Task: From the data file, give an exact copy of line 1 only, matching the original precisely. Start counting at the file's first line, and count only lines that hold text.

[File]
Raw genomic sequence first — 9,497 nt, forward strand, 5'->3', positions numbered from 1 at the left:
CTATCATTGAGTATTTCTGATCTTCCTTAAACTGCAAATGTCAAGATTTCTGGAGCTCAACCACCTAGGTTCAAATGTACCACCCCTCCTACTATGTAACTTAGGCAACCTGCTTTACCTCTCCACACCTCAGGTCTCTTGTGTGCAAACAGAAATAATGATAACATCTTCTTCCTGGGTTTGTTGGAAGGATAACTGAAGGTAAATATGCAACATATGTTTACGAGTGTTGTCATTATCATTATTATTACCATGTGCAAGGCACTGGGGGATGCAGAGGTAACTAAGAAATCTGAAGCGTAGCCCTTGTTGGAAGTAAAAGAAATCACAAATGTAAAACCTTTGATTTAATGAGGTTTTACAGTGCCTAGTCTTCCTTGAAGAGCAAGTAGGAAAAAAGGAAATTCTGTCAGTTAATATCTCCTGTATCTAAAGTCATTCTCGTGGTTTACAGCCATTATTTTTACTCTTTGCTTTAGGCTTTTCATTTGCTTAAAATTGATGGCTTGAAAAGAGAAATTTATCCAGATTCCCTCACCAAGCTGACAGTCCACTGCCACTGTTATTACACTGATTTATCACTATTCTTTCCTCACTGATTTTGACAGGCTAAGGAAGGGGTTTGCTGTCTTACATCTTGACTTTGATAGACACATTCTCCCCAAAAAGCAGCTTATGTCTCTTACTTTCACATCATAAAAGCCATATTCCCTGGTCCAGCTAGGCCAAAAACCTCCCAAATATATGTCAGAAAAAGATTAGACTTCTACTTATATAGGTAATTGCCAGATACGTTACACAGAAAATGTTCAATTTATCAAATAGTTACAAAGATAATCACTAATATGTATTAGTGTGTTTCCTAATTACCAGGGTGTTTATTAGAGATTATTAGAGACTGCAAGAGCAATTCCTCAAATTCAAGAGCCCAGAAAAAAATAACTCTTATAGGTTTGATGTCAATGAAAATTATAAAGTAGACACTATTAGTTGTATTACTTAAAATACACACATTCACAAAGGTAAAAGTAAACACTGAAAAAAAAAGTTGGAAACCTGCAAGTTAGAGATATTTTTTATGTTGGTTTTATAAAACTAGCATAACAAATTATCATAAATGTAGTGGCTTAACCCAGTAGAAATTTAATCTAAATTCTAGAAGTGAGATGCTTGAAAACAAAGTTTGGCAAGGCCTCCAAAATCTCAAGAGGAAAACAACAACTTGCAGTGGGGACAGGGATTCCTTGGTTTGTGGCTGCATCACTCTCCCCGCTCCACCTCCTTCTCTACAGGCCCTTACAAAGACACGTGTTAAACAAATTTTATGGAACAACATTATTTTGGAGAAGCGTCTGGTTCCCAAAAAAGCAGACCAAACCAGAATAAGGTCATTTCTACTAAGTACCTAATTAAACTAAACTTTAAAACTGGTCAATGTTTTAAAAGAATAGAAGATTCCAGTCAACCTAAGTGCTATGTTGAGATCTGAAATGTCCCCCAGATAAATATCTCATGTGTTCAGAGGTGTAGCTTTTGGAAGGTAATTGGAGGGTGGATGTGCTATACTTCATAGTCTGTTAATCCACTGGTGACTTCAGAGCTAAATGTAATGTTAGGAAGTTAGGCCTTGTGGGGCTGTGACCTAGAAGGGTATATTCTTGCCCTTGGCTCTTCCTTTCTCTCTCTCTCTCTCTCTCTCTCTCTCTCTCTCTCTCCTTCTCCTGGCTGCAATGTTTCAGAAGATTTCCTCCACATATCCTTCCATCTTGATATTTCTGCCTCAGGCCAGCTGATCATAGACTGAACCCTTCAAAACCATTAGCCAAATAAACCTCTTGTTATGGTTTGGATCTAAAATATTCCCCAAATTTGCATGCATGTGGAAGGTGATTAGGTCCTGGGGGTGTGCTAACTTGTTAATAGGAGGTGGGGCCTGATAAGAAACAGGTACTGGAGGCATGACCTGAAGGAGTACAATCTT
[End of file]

Raw genomic sequence first — 9,497 nt, forward strand, 5'->3', positions numbered from 1 at the left: